MORE PICS-Brown Goshawk V Collared sparrowhawk

To: "Belinda Cassidy" <>
Subject: MORE PICS-Brown Goshawk V Collared sparrowhawk
From: "Chris Sanderson" <>
Date: Wed, 27 Aug 2008 15:04:40 +1000
Hi Belinda,

A classic example of why you have to be very careful using the tail as an ID
feature for Sparrowhawk/Goshawk.  I'm tempted to forward this to a few
people I've argued about this with, but that would just be petty :)

Peter, the fact is that like wings, raptor tails can be held differently
than expected.  For example Black Kites can either have forked or square
tails depending on how splayed the feathers are.  The first flight photo
where the tails look "pointed" the tails are held very tightly bunched,
possibly for speed.  The second set, where the tail looks "squarer" is
probably because the feathers are being held less tightly bunched.  Look at
the relative width of the tail in each photo.  Add to that the possible
shapes you get when outer feathers are missing, or where inner feathers are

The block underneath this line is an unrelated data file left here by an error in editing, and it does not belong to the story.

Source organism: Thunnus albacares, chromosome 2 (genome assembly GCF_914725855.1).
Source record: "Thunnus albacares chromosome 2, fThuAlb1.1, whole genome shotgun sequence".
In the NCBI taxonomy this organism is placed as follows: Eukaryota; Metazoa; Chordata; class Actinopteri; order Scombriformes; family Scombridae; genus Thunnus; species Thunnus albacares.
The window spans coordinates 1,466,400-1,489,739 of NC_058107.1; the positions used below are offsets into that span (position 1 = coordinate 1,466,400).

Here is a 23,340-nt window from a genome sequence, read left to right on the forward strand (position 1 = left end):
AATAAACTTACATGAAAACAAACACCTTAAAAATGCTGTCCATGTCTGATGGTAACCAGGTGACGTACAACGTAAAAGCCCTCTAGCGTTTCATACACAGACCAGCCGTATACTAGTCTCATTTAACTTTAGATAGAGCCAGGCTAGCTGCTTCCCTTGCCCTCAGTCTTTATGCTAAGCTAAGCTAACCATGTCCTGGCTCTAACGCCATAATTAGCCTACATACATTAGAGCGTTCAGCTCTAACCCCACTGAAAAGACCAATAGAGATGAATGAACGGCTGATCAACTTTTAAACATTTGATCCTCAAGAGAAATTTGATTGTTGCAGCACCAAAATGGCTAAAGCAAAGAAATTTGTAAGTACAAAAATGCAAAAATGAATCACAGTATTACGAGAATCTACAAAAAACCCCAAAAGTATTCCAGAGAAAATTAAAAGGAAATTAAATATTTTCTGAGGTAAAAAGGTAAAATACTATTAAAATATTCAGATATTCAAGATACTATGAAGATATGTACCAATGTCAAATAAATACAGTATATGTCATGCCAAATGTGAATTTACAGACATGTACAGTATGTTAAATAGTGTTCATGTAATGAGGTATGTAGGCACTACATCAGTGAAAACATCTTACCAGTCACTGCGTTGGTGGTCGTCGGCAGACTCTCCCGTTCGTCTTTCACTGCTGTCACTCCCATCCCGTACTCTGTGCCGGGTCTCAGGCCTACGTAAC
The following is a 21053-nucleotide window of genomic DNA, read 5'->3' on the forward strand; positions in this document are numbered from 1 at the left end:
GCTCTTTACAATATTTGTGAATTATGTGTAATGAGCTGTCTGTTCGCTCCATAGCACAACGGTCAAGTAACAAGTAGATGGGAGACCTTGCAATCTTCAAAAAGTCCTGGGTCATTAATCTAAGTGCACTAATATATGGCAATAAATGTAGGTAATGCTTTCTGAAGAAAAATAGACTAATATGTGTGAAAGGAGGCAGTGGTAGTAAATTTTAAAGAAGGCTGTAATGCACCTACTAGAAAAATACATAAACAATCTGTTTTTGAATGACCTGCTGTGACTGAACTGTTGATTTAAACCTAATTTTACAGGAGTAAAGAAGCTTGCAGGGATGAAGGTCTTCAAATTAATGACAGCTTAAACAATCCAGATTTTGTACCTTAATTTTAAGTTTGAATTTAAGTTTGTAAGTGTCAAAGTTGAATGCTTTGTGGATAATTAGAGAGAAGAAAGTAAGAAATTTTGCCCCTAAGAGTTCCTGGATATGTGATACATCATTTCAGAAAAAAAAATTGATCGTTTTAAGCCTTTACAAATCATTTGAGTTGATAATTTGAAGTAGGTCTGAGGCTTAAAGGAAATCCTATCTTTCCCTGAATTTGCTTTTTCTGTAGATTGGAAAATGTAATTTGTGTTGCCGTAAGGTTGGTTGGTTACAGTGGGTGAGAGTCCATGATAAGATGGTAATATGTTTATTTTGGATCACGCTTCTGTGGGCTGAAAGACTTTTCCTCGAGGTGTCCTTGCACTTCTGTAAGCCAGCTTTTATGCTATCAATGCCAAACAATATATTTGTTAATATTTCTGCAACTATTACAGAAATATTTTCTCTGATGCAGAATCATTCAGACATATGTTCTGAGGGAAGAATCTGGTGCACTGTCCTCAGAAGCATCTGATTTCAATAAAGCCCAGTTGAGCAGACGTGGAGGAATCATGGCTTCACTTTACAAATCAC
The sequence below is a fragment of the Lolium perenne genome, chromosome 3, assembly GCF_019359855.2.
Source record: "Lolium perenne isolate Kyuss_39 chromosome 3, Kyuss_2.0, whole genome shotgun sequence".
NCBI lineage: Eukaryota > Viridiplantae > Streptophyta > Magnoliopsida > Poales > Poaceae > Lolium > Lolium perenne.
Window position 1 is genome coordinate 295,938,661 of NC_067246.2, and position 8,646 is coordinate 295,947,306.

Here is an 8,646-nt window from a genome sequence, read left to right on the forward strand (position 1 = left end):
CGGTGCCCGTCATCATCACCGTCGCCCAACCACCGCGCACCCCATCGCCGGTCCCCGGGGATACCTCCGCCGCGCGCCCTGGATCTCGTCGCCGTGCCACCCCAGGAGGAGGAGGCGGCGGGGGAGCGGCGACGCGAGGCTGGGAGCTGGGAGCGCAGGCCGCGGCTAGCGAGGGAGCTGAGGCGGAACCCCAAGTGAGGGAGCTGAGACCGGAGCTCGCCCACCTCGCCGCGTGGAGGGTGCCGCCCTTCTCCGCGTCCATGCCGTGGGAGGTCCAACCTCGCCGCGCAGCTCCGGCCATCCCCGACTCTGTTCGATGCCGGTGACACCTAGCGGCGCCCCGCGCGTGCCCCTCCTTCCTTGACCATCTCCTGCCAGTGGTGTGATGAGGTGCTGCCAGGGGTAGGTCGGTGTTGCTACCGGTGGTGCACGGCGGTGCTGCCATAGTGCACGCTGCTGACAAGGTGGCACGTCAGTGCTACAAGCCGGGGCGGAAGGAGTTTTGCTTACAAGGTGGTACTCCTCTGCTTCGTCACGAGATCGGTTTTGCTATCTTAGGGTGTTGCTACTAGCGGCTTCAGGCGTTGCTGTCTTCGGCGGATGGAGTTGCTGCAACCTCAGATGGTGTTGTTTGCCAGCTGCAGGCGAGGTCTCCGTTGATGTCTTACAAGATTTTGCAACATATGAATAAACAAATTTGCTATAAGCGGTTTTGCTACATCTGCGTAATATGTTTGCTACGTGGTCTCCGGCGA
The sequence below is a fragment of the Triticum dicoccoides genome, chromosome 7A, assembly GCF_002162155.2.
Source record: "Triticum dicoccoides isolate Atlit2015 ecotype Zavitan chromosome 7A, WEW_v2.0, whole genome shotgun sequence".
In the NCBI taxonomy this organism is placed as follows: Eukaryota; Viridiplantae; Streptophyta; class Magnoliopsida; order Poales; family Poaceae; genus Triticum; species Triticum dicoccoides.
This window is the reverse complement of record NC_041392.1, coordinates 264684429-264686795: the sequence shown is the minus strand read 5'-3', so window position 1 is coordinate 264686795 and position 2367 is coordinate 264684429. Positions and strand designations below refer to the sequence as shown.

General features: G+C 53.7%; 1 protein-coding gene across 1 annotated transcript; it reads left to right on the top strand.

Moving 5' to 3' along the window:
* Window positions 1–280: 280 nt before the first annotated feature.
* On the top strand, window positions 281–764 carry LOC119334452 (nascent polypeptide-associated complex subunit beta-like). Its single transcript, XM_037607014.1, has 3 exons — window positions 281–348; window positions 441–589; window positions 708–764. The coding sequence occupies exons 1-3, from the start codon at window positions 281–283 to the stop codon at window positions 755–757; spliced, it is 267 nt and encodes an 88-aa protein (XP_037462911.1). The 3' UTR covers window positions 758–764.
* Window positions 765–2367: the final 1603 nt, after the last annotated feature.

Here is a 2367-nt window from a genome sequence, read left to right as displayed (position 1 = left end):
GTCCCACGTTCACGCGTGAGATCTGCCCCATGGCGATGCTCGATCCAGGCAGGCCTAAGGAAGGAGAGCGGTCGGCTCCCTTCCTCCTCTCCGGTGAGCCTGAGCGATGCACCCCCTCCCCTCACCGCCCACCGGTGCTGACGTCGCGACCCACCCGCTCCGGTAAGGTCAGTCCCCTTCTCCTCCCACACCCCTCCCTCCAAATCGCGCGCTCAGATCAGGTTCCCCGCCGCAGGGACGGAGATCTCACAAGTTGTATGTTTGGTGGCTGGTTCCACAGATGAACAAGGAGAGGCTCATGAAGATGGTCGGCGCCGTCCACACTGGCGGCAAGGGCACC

missing, or any combination of the above, and shape becomes pretty
unreliable.  As seen in Belinda's photo of the pair together size is also
pretty fraught.  I hate to say it, but the GISS of the bird is probably more
useful in flight.  I've stood with a friend of about equal bird ID skill
watching an accipiter in flight, and we argued heatedly about which it was,
without resolving the issue (I still say it was a sparrowhawk!).  Our
argument boiled down to me using the GISS, and my friend using the tail.  If
I had to boil down what I call the GISS of a sparrowhawk into words, I would
say it is smaller, sleeker, more slender, faster and more acrobatic than a
goshawk.  As with migratory waders (think primary projection length), tail
moult can really stuff you up on ID here.


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